Rewind Review: Cop Out

Cop Out is the kind of film that shows you the proof is in the pudding, meaning all the pre-release news, trailers and other miscellanea don’t give you a true insight into the quality of a film. Examples here are plentiful. There is of course the title controversy – Kevin Smith, the director (this was the first film he directed that he did not write), wanted to name the film A Couple of Dicks after a line in the film and using the archaic slang for detective as a double entendre. That was shot down for advertising reasons as the title would limit their TV ads to late night. Then the trailer looked funny in parts and in others not so much. Anyway, I digress.

Cop Out is one hell of a movie that proves that Kevin Smith knows how to make a funny movie, whether he penned it or not, but it also does much more than that. It also ends up being a pretty good action crime movie at the same time, and what’s more neither of the two is ever struggling with the other. They balance perfectly together right from the first viewing. It’s in the neighborhood of the Edgar Wright/Simon Pegg “Blood and Ice Cream Trilogy” (Shaun of the Dead and Hot Fuzz, third film yet to be) in terms of being a spoof, an homage and a film of the genre at the same time.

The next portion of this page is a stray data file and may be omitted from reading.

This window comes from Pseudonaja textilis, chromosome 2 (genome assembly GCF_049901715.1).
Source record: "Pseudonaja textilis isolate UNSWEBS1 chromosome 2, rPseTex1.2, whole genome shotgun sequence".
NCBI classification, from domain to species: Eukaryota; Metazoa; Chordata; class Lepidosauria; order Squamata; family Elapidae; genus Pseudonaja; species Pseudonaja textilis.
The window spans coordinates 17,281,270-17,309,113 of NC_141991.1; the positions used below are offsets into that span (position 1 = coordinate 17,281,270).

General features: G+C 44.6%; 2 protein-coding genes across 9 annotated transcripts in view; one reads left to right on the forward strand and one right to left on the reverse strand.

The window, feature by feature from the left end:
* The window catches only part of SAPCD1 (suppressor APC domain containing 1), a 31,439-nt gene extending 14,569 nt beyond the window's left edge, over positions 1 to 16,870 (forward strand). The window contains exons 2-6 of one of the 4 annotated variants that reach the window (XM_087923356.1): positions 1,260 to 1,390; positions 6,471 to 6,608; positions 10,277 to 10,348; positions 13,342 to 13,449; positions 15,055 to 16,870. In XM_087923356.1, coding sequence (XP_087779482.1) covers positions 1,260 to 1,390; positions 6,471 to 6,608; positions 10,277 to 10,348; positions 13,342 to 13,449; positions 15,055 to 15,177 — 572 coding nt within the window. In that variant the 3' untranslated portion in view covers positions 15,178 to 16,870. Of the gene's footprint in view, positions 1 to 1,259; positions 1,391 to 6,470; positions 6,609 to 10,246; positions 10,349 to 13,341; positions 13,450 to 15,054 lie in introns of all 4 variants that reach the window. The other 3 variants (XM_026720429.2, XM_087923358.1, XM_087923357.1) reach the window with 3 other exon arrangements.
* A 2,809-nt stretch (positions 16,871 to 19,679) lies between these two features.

The film benefits tremendously from the unlikely pairing of Bruce Willis and Tracy Morgan. They’re not the first two you’d think of when trying to pick foils but man did it ever work here. However, a comedy can only be a true success when it also has memorable turns from the supporting cast. This film also has the benefit of that in many areas. First there’s Seann William Scott, who it may be safe to say has never been better, as the wild Parkour-practicing criminal the partners frequently run into. Then there’s Susie Essman in a very memorable one scene appearance as a woman who is being robbed and who takes no crap. And most importantly amongst the supporting stars is Ana de la Reguera as Gabriela, the Spanish-speaking kidnapping victim they happen upon.